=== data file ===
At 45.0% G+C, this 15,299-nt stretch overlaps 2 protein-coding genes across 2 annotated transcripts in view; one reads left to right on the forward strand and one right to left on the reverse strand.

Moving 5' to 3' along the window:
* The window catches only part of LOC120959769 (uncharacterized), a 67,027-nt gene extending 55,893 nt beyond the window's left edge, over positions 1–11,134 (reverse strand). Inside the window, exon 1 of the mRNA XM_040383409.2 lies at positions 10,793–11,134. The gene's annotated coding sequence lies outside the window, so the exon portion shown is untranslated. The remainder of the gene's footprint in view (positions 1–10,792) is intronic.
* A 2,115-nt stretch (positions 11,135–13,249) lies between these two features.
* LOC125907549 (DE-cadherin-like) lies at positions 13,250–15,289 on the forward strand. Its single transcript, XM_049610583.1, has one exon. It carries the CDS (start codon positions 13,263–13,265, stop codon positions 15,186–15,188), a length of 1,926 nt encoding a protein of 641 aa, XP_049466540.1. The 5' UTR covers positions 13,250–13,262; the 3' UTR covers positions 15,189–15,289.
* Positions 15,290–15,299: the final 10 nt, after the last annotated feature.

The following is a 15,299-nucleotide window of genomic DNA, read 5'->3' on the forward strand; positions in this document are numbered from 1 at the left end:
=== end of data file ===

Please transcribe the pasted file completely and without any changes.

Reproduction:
At 45.0% G+C, this 15,299-nt stretch overlaps 2 protein-coding genes across 2 annotated transcripts in view; one reads left to right on the forward strand and one right to left on the reverse strand.

Moving 5' to 3' along the window:
* The window catches only part of LOC120959769 (uncharacterized), a 67,027-nt gene extending 55,893 nt beyond the window's left edge, over positions 1–11,134 (reverse strand). Inside the window, exon 1 of the mRNA XM_040383409.2 lies at positions 10,793–11,134. The gene's annotated coding sequence lies outside the window, so the exon portion shown is untranslated. The remainder of the gene's footprint in view (positions 1–10,792) is intronic.
* A 2,115-nt stretch (positions 11,135–13,249) lies between these two features.
* LOC125907549 (DE-cadherin-like) lies at positions 13,250–15,289 on the forward strand. Its single transcript, XM_049610583.1, has one exon. It carries the CDS (start codon positions 13,263–13,265, stop codon positions 15,186–15,188), a length of 1,926 nt encoding a protein of 641 aa, XP_049466540.1. The 5' UTR covers positions 13,250–13,262; the 3' UTR covers positions 15,189–15,289.
* Positions 15,290–15,299: the final 10 nt, after the last annotated feature.

The following is a 15,299-nucleotide window of genomic DNA, read 5'->3' on the forward strand; positions in this document are numbered from 1 at the left end: